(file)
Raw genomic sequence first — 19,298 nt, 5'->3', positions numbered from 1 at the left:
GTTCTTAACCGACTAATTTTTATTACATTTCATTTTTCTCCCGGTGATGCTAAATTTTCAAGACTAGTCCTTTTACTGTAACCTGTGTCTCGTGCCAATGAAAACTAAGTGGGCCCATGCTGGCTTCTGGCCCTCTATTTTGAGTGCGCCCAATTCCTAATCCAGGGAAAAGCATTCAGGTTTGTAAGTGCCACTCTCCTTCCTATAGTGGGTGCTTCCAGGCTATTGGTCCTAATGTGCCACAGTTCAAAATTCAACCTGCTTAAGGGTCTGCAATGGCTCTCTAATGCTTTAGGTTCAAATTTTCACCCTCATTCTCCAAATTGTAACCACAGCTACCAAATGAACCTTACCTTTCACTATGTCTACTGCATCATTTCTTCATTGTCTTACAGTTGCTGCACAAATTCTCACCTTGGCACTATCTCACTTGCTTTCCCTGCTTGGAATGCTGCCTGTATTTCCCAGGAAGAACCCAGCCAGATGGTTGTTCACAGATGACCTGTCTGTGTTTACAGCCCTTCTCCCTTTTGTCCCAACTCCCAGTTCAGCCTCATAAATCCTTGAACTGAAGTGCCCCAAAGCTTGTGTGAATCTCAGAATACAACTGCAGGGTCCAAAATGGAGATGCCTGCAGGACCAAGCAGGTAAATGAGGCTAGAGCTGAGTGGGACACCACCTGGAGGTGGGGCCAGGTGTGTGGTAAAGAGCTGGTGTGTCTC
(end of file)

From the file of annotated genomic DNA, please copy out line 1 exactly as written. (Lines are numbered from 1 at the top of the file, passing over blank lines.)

Raw genomic sequence first — 19,298 nt, 5'->3', positions numbered from 1 at the left: